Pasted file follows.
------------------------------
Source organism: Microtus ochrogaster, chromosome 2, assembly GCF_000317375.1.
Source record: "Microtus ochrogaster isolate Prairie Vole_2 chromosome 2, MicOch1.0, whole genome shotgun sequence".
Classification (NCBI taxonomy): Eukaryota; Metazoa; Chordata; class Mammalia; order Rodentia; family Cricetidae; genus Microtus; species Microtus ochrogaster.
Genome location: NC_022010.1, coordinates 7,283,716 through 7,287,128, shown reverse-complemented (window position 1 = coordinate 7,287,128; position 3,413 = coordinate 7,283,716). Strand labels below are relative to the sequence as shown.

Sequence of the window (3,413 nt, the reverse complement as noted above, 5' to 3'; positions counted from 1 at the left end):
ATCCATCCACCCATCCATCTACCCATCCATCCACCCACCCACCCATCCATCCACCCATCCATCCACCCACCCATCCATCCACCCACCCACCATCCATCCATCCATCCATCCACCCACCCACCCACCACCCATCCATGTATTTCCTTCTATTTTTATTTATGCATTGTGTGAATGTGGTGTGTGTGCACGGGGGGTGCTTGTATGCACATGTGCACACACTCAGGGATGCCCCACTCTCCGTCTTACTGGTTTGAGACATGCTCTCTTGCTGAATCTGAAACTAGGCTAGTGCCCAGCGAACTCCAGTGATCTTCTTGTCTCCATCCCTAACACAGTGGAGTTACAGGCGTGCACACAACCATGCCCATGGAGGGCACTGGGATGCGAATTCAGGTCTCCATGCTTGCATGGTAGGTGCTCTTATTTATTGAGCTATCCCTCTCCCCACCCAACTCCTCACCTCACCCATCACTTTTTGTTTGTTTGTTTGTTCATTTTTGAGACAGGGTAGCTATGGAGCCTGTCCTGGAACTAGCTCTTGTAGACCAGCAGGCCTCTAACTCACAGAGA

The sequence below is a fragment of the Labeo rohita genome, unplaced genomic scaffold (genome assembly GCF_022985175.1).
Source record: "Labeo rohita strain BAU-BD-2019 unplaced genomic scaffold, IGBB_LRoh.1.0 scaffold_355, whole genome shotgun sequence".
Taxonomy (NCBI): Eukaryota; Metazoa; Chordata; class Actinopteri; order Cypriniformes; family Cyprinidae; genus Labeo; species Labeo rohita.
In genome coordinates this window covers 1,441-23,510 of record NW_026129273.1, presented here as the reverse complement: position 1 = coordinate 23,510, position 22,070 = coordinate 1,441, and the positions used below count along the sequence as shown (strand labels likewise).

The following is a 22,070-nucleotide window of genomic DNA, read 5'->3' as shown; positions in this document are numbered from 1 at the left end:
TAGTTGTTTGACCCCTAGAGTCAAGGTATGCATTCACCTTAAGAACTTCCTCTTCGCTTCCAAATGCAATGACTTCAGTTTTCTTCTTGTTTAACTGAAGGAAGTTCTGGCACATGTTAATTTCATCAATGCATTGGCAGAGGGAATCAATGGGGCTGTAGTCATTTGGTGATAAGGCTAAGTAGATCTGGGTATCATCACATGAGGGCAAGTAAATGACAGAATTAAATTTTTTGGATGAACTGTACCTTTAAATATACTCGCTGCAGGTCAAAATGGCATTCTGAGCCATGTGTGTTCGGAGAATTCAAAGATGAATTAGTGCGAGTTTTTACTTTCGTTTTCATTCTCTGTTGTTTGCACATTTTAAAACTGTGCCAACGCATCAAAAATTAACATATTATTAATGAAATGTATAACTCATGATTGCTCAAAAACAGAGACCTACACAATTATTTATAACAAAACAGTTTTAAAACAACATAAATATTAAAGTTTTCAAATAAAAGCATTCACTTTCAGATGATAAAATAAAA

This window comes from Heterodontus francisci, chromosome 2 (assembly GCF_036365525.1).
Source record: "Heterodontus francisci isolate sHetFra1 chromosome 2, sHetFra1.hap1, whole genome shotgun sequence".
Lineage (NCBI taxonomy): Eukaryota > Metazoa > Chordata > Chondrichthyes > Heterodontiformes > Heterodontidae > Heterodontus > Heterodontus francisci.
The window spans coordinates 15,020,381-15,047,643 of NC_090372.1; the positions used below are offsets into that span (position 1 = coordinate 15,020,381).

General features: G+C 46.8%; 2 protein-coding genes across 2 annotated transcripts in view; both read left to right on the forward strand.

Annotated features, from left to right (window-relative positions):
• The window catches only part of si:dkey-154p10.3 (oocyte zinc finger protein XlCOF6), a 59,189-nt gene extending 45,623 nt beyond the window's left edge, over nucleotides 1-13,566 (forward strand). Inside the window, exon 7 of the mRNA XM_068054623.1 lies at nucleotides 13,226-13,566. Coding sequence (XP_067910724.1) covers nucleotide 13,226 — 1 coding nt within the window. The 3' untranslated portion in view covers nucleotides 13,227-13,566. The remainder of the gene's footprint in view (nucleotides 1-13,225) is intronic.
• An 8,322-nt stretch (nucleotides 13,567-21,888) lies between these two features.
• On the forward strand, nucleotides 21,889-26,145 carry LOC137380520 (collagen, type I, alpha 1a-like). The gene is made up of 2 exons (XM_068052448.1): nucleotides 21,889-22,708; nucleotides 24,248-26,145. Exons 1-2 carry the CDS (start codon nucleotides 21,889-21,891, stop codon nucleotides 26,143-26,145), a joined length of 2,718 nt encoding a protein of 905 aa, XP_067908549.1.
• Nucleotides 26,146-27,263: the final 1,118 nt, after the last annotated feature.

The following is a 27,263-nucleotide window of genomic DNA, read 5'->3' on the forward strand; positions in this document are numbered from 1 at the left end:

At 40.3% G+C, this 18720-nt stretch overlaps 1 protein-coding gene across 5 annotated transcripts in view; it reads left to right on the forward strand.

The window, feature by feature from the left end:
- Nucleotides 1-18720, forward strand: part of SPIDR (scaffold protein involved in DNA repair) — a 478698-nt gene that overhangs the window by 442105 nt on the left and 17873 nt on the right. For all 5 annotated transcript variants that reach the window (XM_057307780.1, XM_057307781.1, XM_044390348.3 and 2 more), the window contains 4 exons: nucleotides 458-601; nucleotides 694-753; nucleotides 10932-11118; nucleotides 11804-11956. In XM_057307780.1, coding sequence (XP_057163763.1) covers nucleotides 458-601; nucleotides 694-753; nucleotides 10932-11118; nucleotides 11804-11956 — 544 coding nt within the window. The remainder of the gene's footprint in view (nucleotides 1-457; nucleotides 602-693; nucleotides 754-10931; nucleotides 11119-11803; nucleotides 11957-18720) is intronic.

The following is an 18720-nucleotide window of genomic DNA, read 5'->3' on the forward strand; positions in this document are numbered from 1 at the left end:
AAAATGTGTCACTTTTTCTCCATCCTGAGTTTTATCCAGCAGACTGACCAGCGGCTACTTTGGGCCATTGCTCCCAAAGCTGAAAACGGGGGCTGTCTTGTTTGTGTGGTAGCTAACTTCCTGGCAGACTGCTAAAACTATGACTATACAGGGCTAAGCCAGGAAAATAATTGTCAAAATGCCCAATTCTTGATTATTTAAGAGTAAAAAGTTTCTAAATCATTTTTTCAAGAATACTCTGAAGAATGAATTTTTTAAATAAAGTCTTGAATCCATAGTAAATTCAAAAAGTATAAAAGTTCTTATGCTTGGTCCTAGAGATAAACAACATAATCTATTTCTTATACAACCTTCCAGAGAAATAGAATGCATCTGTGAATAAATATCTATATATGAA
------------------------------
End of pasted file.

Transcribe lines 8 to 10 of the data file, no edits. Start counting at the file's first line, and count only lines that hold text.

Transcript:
Source record: "Labeo rohita strain BAU-BD-2019 unplaced genomic scaffold, IGBB_LRoh.1.0 scaffold_355, whole genome shotgun sequence".
Taxonomy (NCBI): Eukaryota; Metazoa; Chordata; class Actinopteri; order Cypriniformes; family Cyprinidae; genus Labeo; species Labeo rohita.
In genome coordinates this window covers 1,441-23,510 of record NW_026129273.1, presented here as the reverse complement: position 1 = coordinate 23,510, position 22,070 = coordinate 1,441, and the positions used below count along the sequence as shown (strand labels likewise).